In this version of the Billy the Kid legend, Billy, after shooting down land baron William Donovan's henchmen for killing Billy's boss, is hunted down and captured by his friend, Sheriff ...
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Because his finances are low and he is seeking background for a new book, author Tony Barratt and his wife Dora return to his country home in Connecticut. While he is finding a theme for ... See full summary »
In this version of the Billy the Kid legend, Billy, after shooting down land baron William Donovan's henchmen for killing Billy's boss, is hunted down and captured by his friend, Sheriff Pat Garrett. He escapes and is on his way to Mexico when Garrett, recapturing him, must decide whether to bring him in or to let him go.Written by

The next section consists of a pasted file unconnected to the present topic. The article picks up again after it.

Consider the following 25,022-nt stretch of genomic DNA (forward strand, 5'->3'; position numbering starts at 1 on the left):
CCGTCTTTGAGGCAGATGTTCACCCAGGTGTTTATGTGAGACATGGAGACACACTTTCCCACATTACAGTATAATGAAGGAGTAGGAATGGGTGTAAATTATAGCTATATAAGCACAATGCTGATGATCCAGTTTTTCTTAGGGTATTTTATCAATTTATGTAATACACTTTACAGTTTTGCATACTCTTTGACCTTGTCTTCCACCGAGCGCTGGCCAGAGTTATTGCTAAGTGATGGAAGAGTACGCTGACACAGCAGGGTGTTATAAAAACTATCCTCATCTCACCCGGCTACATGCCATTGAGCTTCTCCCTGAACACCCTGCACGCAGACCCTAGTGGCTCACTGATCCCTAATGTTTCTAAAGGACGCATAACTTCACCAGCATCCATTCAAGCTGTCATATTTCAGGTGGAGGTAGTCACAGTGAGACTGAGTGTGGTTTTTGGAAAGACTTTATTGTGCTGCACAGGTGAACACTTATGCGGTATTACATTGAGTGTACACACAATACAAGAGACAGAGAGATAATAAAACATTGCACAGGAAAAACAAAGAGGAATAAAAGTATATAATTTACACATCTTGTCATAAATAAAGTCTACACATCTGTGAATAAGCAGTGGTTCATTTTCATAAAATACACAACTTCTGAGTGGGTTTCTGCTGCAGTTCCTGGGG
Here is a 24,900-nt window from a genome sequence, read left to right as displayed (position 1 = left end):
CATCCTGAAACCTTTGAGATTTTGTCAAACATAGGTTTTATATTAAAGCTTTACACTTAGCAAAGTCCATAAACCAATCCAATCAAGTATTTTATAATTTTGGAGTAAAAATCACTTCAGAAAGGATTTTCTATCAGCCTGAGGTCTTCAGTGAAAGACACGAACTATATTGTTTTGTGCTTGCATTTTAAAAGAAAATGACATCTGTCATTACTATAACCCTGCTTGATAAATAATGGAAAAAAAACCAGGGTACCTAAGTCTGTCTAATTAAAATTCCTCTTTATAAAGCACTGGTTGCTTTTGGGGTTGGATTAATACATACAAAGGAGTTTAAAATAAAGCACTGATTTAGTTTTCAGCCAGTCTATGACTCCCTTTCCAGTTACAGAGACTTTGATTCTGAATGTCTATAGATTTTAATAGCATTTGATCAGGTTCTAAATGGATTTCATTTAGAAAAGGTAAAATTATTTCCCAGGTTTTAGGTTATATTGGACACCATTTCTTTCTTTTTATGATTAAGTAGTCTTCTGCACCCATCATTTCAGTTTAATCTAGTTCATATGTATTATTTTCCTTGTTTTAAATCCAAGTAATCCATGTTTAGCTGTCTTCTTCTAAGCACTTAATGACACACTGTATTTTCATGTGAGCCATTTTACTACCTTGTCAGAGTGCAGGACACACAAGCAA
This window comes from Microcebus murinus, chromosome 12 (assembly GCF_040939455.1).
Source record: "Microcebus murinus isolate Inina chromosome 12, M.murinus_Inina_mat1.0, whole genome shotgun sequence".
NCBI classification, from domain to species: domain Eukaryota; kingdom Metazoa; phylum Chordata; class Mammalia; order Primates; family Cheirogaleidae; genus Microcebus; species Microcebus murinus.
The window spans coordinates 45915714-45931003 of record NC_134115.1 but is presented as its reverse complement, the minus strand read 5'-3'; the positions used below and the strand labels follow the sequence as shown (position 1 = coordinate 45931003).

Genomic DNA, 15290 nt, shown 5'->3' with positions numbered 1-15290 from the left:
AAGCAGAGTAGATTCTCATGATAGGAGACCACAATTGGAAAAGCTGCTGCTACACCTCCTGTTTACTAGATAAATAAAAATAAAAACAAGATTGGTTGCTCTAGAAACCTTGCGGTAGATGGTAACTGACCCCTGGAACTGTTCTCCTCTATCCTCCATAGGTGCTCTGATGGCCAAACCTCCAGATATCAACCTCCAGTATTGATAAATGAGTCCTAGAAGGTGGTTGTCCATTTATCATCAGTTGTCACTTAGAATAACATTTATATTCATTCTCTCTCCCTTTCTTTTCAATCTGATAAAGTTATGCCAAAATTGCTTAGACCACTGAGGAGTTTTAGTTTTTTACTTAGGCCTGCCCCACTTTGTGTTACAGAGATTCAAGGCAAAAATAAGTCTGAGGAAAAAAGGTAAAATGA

Doug Sederberg <firstname.lastname@example.org>
If you look at this film as the story of Billy you will be disappointed because it will seem naive and unrealistic. But the greatness lies in everything else. The panoramic views of the covered wagons and the scenery of New Mexico where it was actually filmed. The town people, especially the women and how they cope with the Lincoln County war that was going on. The characters of Tunston and his partner McSween, good hearted men, against the cruel Donovan, who practically owns the town and reminds one of Judge Roy Bean. The scene where Gov. Lew Wallace shows up with the army to talk to Billy. Happy moments like when Billy is dancing. Wallace Beery is an interesting Pat Garret and Johnny McBrown has a good performance as Billy, whose's guns are the ones he used in the film. Movies have evolved technically throughout the years, but a western made in 1930 tells a story in a much better way then most films nowadays. When I saw this film the credits showed the name as "The Highwayman Rides", but I guess it was changed after.
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